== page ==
Carriers offering SIP trunking services must provide a secure environment that their customers can trust, especially when these services are delivered over the internet. Carriers also aim to reduce or eliminate interoperability difficulties between their equipment and that of their clients.
The security of a VoIP network can be breached at either the service provider’s side or on the customer’s side. The carrier must not only protect their network, they must also protect their customers’ network from being compromised through weaknesses on the carrier side network.
The best way for an enterprise to control access to their network and protect it is to install an Enterprise Session Border Controller (eSBC). This is also best practice to solve network traversal challenges presented by corporate firewalls, transcoding requirements, and fix SIP interoperability issues. However, if the client-side network does not have an SBC installed, the carrier-side SBC can manage most of these problems.
The carrier-side SBC also enables SIP phones at remote locations, such as a home office, to interoperate with a SIP trunk, where the SIP phone is typically behind a natted firewall.
The SBC on the carrier-side may also be required to perform transcoding and SIP compatibility operations if these functions are not available on the client side.
Transcoding is required when different voice encoding schemes are used at end-points on either side of the call. The endpoints should negotiate for the best codec available to all devices on the call, but in some cases, end-points may not share a common codec. Transcoding corrects this problem by offering a codec bridge between incompatible devices.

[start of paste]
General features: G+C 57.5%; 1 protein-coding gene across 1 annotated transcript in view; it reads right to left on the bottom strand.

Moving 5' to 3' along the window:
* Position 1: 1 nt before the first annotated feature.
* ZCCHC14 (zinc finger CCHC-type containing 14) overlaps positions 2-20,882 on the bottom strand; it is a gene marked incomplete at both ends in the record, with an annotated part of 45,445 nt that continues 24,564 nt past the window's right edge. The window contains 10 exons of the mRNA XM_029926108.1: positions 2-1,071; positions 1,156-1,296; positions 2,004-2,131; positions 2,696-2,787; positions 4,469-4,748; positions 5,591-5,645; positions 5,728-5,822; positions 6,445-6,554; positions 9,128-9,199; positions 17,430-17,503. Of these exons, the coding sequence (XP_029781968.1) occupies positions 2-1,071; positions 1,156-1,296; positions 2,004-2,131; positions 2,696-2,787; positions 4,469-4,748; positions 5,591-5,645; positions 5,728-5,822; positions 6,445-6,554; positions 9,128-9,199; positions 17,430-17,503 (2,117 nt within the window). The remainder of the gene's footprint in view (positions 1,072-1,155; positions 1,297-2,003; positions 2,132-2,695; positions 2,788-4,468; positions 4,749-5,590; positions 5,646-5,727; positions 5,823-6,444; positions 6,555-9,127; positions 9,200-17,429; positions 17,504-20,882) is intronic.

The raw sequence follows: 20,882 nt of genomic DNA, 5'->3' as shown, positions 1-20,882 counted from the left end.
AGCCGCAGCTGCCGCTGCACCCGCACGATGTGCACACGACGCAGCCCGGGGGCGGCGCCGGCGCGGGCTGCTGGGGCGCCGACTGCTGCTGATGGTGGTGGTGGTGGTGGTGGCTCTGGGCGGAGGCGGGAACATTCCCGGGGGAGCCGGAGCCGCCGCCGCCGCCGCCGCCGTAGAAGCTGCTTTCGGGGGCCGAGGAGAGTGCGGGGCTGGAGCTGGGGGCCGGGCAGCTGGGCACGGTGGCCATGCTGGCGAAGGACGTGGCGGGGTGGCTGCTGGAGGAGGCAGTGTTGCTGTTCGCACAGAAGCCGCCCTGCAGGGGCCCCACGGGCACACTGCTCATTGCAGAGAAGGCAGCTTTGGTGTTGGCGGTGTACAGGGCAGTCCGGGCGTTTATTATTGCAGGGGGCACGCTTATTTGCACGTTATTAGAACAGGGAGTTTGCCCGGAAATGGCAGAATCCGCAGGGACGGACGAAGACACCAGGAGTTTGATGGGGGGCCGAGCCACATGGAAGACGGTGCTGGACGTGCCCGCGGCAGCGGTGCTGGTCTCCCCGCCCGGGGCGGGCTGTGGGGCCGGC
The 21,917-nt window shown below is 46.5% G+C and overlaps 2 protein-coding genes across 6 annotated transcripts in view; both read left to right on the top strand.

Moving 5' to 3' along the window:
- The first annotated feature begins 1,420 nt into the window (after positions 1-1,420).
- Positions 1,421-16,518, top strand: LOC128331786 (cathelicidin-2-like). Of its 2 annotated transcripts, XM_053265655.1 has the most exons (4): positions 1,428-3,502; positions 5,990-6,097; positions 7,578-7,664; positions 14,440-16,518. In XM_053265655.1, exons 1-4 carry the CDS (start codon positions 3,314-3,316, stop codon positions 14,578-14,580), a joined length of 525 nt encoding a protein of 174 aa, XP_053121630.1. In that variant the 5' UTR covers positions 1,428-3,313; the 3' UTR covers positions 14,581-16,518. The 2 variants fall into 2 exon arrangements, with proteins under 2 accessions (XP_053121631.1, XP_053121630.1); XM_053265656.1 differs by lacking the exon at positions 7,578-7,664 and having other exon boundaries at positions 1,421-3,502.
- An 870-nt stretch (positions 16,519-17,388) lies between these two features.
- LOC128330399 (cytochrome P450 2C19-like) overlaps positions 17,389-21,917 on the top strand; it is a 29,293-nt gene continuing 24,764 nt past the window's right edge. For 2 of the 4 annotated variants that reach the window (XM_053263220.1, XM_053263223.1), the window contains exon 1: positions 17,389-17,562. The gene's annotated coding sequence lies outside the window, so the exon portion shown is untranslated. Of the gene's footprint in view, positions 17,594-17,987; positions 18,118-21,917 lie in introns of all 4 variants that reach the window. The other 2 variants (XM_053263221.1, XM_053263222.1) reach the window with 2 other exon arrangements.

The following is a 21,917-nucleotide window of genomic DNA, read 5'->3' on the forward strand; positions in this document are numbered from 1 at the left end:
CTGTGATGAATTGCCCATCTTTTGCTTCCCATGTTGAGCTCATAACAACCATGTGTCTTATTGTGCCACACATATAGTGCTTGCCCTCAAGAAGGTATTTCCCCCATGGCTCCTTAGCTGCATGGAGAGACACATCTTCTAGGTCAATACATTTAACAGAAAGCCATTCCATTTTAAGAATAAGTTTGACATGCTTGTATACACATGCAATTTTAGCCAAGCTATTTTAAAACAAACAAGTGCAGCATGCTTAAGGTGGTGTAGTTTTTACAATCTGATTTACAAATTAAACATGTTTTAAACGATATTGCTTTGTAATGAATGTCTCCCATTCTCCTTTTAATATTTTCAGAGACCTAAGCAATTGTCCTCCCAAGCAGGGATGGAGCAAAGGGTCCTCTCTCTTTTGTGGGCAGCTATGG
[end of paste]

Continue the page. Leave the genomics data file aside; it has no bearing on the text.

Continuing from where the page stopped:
SIP is a very flexible standard and there are many flavors of this protocol. While different implementations may conform to the SIP standard in general, it is possible that a mixture of devices from different manufacturers may not interoperate correctly. The carrier-side SBC ensures that this problem is corrected between client-side SIP devices, and end-points connected through the Internet Telephone Service Provider (ITSP).
Figure 1 illustrates how the Internet Telephone Service Provider (ITSP) is protected by a Sangoma carrier-class NetBorder session border controller, while each client is protected by an eSBC.
Carrier-class and enterprise SBCs differ only in the capacity that they can handle. The Sangoma NetBorder carrier-class SBCs scale up to 4,000 calls, whereas the Vega enterprise-class SBCs come in a range of capacities from 25 calls to 250 calls.
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